In June of 1949 Grace and Don did have the baby they had waited so long for. It was a lovely little girl. Shortly after that, Don was discharged from the Navy and they came to Gridley to live. They named the baby, which was a girl, Cheryl Jeanette. Don couldn’t seem to adjust to the life of a civilian and he reenlisted in the Army. The Army afforded more time for his family than did the Navy. Just before this time, our son David also enlisted in the Army.

David was sent to Japan in 1949, and was there close to when the Korean conflict started in 1950. He was sent to Korea and we received word that he was missing in action as of 16 July 1950. We were very upset about this report and anxious for him to be found. We didn’t hear any more from the Army until December. In the meantime, another soldier had been reported missing whose family was Catholic. Their beliefs of the life after death were so much different than ours, that it was a real testimony to the family and myself when we saw how distraught this other family was. As far as they knew this was it, the end. But we knew that someday we could see our son again. We received word in December that David had been killed and as soon as they could they would send his body home. We were all saddened by David’s death but we would prefer that to his being a prisoner and going through some of the experiences that we had heard that our prisoner were going through.

The children all enjoyed school in Gridley. Grant started kindergarten in Gridley the last year we were there, in the fall of 1950. The children all learned to like Gridley and had many friends and enjoyed their associations. Hugh had a paper route part of the time we were there, and Clayton worked on a dairy farm for a neighbor. We were able to have a garden here and I enjoyed that very much. I also had some chickens here and it just seemed more like home.

To be continued…

Aleene Sumsion – Daughter-in-Law: Son Ralph’s (34) wife
Archie Harold Alcorn 97) – Brother
Bert Lund Murphy – Brother-in-Law: Sister-in-Law Verda’s (88) husband
Cheryl Jeanette Smith (12) – Granddaughter: Daughter Grace’s (10) daughter
Clark Alcorn (91) – Father
Clayton Alcorn Rowley (35) – Son
Coral Lorraine Bolton (28) – Son-in-Law’s Mother: Donald’s (9) mother
David Alcorn Rowley (32) – Son
David Lenn Judkins – Grandson: Daughter Marjorie’s (36) son
David William Rowley (30) – Husband
Deon Eugene Judkins – Grandson: Daughter Marjorie’s (36) son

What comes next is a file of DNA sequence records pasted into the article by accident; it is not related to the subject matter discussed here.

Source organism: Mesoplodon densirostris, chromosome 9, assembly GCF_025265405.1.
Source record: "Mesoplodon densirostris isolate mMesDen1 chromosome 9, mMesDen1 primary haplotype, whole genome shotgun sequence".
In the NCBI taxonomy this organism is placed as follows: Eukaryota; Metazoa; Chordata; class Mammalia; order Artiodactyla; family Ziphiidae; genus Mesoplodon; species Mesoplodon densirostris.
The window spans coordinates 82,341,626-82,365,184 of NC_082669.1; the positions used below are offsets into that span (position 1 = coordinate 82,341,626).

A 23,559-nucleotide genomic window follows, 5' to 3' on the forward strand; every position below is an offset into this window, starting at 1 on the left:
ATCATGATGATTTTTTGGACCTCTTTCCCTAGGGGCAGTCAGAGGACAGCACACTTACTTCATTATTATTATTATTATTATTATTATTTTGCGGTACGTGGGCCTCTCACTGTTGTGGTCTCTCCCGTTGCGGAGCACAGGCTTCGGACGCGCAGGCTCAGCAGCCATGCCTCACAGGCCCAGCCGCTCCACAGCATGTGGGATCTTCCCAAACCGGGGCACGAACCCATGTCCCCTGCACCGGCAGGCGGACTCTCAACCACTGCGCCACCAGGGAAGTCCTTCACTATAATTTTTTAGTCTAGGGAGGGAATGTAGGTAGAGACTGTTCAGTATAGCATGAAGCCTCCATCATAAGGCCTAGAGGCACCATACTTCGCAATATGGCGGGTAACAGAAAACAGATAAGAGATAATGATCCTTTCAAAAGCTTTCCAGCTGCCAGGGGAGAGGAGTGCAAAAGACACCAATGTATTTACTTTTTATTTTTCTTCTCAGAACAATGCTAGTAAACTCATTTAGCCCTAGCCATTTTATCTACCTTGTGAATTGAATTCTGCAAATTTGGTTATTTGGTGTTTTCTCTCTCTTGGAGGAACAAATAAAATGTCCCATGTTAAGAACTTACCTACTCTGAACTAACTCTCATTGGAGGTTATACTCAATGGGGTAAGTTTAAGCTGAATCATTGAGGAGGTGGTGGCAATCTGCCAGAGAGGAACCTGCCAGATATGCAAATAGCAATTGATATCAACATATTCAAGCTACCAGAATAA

Dollie Cook – Wife of Maternal Uncle: James Jr’s (228) wife
Donald Eugene Smith (9) – Son-in-Law: Daughter Grace’s (10) husband
Donald Eugene Smith Jr (11) – Grandson: Daughter Grace’s (10) son
Donna Diane Smith (13) – Granddaughter: Daughter Grace’s (10) daughter
Douglas Alcorn Rowley (33) – Son
Dwain Eugene Judkins –  Son-in-Law: Daughter Marjorie’s (36) husband
Dwana Kay Judkins – Granddaughter: Daughter Marjorie’s (36) daughter
Emerson Adis Rowley (89) – Brother-in-Law: Husband David’s (30) brother
Erma Thornton – Sister-in-Law: Brother-in-Law Emerson’s (89) wife
Fannie Marie Weaver (Aunt Fannie) (229) – Maternal Aunt: Mother Harriet’s (92) sister
Grace Davis (86) – Mother-in-Law
Grace Harriet Rowley (10) – Daughter
Grant Alcorn Rowley (39) – Son
Hannah Davis (210) – Husband’s Maternal Aunt: Mother-in-Law Grace’s (86) sister
Harriet Ann Weaver (92) – Mother
Hugh Alcorn Rowley (37) – Son
Hugh Francis Rowley (87) – Brother-in-Law: Husband David’s (30) brother
Hugh Thompson Rowley (85) – Father-in-Law
James Albert Weaver Jr (228) – Maternal Uncle: Mother Harriet’s (92) brother
James Sheldon Nelson Sr – Wife of Maternal Aunt: Fannie’s (229) husband
Jesse Verl Alcorn (99) – Brother
Joe Ben Smith (27) – Son-in-Law’s: Donald’s (9) father
John Joseph Everhard – Son-in-Law’s: Donald’s (9) stepfather
Joseph Lorenzo Alcorn (96) – Brother
Karen Andrea Goe – Niece: Maternal Aunt Melva’s (98) daughter
Kurtis Wayne Rowley – Grandson: Son Ralph’s (34) son
Leonard Clark Alcorn (93) – Brother
Lillian Alcorn (31) – Self
Lillian Lorraine Smith (3) – Granddaughter: Daughter Grace’s (10) daughter
Margaret Jeanette Alcorn (224) – Paternal Aunt: Father Clark ‘s (91) sister
Marjorie Ann Rowley (36) – Daughter
Marjorie Elizabeth Snyder – Son-in-Law’s Stepmother: Donald’s (9) stepmother
Marvin Ballard Alcorn (95) – Brother
Mary Catherine Hammons (218) – Paternal Grandmother: Father Clark’s (91) mother
Mary Francis Alcorn – Cousin: Brother Archie’s (97) daughter
Mary Gregory Askins – Sister-in-Law: Brother Archie’s (97) wife
Melva Alcorn (98) – Sister
Myron Nelson – Cousin: Maternal Aunt Fannie’s (229) son
Pamela Rowley – Granddaughter: Son Douglas’ (33) daughter
Ralph Alcorn Rowley (34) – Son
Robert L. Goe – Brother-in-Law: Sister Melva’s (98) 1st husband
Ronald Steven Smith (14) – Grandson: Daughter Grace’s (10) son
Rosina Weaver (Aunt Rose) (469) – Mother Harriet’s (92) maternal aunt
Royal James Rowley (205) – Husband’s Paternal Uncle: Father-in-Law Hugh’s (85) brother
Scott Calvin Rowley – Grandson: Son Douglas’ (33) son
Sharon Lee Rowley (38) – Daughter
Verda May Rowley (88) – Sister-in-Law: Husband David’s (30) sister
Vonna Ensign – Daughter-in-Law: Son Douglas’ (33) wife
Walter Illith Rowley (90) – Brother-in-Law: Husband David’s (30) brother
William Douglas Rowley – Grandson: Son Douglas’ (33) son
William Vernon Alcorn (94) – Brother
William Weaver (457) – Maternal Great-Grandfather: Mother Harriet’s (92) father